Dispensationalism – put simply, a theological belief that God worked in certain ‘methods’ which he dispensed with when he found a better method to replace it (e.g. New Covenant replacing the Old). Therefore, the OT and the NT lacks the continuity, as the NT effectively replaces the OT. Tends to be in direct contrast with Covenant theology.
Elect – Calvinists describe this as those who were chosen to be Christians prior to the creation of the world, which I disagree. The Elect, as Karl Barth the great 20th C theologian put it, is Christ himself to whom we are given the choice to be part of and have faith in.
Eisegesis (eisegetical) – bad biblical skill of interpretation where the reader reads meaning INTO the Scripture
Exegesis (adj. exegetical; n. exegetes – people who do exegesis) – good biblical skill of interpretation where the reader reads meaning OUT of the Scripture (as it stands)
Ex Christos – out of Christ
Ex Nihilo – out of nothingness – often used in the context of God making things ‘ex-nihilo’, which is not true.
Extra-biblical – pertaining to things outside of the Bible (not recorded in Holy Scriptures)
Extra-Trinitarian – pertaining to things outside of the Trinity. This is Don Carson’s method of defining the differences between the Trinity relating amongst himself while interacting with the world, which is what normally occurs in an ‘extra-Trinitarian’ context, or also known as the ‘economic Trinity’ in some circles. A good example of extra-Trinitarian relationship is “Marriage” or “Family”, which portrays the Trinity, technically speaking, OUTSIDE of the Trinity; whilst the direct relationship amongst the Father, Son and Spirit are intra-Trinitarian.
ESV (English Standard Version) – a translation philosophy of near-literalism.
Essence (ousia) – popular systematic theological term to describe the similar ‘essence’ of the Three Persons of the Trinity. Not the best terminology to use, given that the Persons are as much tangible as spiritual, whereas ‘essence’ suggests they are completely ethereal.
Extra nos – a term commonly referring to righteousness in God’s eyes achieved outside of us (hence “extra” meaning ‘outside’; and “nos” meaning ‘us’) in Christ alone.
Fall – referring to Genesis 3.
Feminist (theology) – Feminism influencing Scripture, revoking the doctrine of male headship over female submission, often using language gender to justify their own theological interpretations.
First Council of Nicaea – the first time the doctrine of “Holy Trinity” was cemented into extra-biblical church history.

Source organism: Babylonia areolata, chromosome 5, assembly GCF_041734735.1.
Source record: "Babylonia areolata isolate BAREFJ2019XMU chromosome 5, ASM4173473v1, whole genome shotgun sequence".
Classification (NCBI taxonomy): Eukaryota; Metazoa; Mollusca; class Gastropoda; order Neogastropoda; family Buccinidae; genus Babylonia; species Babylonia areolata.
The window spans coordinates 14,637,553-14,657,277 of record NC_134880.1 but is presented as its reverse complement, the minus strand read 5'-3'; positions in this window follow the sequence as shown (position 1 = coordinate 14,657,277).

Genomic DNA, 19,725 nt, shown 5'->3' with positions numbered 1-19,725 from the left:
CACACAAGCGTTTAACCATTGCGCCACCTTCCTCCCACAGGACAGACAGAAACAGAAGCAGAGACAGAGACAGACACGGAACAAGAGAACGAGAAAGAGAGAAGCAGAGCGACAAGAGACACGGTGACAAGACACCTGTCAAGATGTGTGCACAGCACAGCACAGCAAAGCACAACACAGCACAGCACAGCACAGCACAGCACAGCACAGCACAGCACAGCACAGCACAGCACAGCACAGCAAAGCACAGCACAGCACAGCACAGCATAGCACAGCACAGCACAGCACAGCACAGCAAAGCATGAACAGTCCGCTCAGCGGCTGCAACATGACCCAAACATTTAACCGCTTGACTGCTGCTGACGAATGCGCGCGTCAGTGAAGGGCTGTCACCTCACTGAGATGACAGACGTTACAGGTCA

Greek Scriptures – often referring to New Testament, but can also refer to the LXX (Septuagint) greek translation of the Old Testament.
Hebraic Scriptures – The Old Testament Scriptures were, in default, Hebrew.
Headship – When the male leads the wife as Jesus leads the church – that is true biblical headship.
Incarnation – Normally referring to Christ becoming man on earth.
Intra-biblical – inside the Bible.
Intra-Trinitarian – within the Trinity (compare with “Extra-Trinitarian” on this page).
Imago-Dei – the image of God (in Latin)
Indwelling – normally related to the Holy Spirit indwelling in us as a mark of our eternal salvation. This is different from ‘filling’ which seems to be temporary and we can be filled more and more; but indwelling seems to occur only once.
Justification – normally related to the legal proclamation that God has atoned for the justified person’s sins through pouring his wrath on the Mediator Jesus Christ. Thus, no matter what we do, we are legally justified as sinless, hence the legal terminology of ‘justification’.
Jurisprudence – the topic of legal ethics
JW (Jehovah’s Witness) – a “Christian” cult which denies the Trinity and denies Jesus’ equality to the Father.
KJV (King James’ Version) – a reliable (and near literal) translation which has been used for some many years despite its old English.
LXX (Septuagint) – the Greek translation of the Hebrew (Old Testament) Scriptures…
Liberal (theology) – Theology where self, rather than Christ, is focused; theology mixed with secular culture/philosophy/points of views, rather than having the Bible as the highest (if not the only) authority.
Mosaic law – the Law/Commandments given on Mt. Sinai during Moses’ time
New Earth – this is related to the next two: New Earth/Heaven/Jerusalem are new places which we will inherit after Jesus’ Second Coming.
New Jerusalem – the physical city which we will live in after Jesus’ Second Coming.
NASB (New American Standard Bible) – a literal yet difficult to read translation.
NIV (New International Version) – A popular translation, but not very helpful in doing word studies or understanding nuances when preaching or teaching on a particular topic.
Old Earth Creationism – Christians/intelligent design scientists who believe that the Earth is old (e.g. more than the usual Christian timeline of Adam, which is ~4000 BC) – but still created by the hand of God.